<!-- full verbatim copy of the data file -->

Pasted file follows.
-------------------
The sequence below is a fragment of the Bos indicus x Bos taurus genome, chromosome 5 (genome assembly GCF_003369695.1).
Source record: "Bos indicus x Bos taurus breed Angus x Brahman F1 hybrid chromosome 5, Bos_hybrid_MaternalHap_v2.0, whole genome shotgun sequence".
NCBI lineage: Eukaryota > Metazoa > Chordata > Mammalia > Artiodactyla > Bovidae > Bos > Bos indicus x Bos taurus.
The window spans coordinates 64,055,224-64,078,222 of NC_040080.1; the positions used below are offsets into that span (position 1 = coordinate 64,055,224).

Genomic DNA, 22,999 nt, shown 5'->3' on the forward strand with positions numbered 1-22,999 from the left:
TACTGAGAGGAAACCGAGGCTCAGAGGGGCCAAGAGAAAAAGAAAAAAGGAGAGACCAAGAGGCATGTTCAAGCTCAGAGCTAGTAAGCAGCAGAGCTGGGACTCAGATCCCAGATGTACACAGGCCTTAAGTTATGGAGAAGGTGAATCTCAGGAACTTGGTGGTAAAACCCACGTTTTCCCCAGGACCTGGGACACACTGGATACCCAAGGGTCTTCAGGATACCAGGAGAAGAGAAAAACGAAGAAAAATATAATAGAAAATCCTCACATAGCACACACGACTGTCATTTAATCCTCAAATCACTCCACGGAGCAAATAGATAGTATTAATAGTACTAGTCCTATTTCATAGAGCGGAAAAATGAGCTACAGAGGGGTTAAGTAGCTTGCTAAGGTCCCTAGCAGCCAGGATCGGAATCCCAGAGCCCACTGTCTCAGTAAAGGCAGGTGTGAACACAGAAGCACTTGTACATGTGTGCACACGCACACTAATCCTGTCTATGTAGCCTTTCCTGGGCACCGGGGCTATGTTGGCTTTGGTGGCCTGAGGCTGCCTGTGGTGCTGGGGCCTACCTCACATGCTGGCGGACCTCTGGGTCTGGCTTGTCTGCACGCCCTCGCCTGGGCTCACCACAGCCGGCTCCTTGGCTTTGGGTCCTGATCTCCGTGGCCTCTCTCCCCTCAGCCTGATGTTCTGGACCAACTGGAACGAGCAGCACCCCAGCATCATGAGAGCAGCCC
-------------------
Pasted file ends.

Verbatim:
The sequence below is a fragment of the Bos indicus x Bos taurus genome, chromosome 5 (genome assembly GCF_003369695.1).
Source record: "Bos indicus x Bos taurus breed Angus x Brahman F1 hybrid chromosome 5, Bos_hybrid_MaternalHap_v2.0, whole genome shotgun sequence".
NCBI lineage: Eukaryota > Metazoa > Chordata > Mammalia > Artiodactyla > Bovidae > Bos > Bos indicus x Bos taurus.
The window spans coordinates 64,055,224-64,078,222 of NC_040080.1; the positions used below are offsets into that span (position 1 = coordinate 64,055,224).

Genomic DNA, 22,999 nt, shown 5'->3' on the forward strand with positions numbered 1-22,999 from the left:
TACTGAGAGGAAACCGAGGCTCAGAGGGGCCAAGAGAAAAAGAAAAAAGGAGAGACCAAGAGGCATGTTCAAGCTCAGAGCTAGTAAGCAGCAGAGCTGGGACTCAGATCCCAGATGTACACAGGCCTTAAGTTATGGAGAAGGTGAATCTCAGGAACTTGGTGGTAAAACCCACGTTTTCCCCAGGACCTGGGACACACTGGATACCCAAGGGTCTTCAGGATACCAGGAGAAGAGAAAAACGAAGAAAAATATAATAGAAAATCCTCACATAGCACACACGACTGTCATTTAATCCTCAAATCACTCCACGGAGCAAATAGATAGTATTAATAGTACTAGTCCTATTTCATAGAGCGGAAAAATGAGCTACAGAGGGGTTAAGTAGCTTGCTAAGGTCCCTAGCAGCCAGGATCGGAATCCCAGAGCCCACTGTCTCAGTAAAGGCAGGTGTGAACACAGAAGCACTTGTACATGTGTGCACACGCACACTAATCCTGTCTATGTAGCCTTTCCTGGGCACCGGGGCTATGTTGGCTTTGGTGGCCTGAGGCTGCCTGTGGTGCTGGGGCCTACCTCACATGCTGGCGGACCTCTGGGTCTGGCTTGTCTGCACGCCCTCGCCTGGGCTCACCACAGCCGGCTCCTTGGCTTTGGGTCCTGATCTCCGTGGCCTCTCTCCCCTCAGCCTGATGTTCTGGACCAACTGGAACGAGCAGCACCCCAGCATCATGAGAGCAGCCC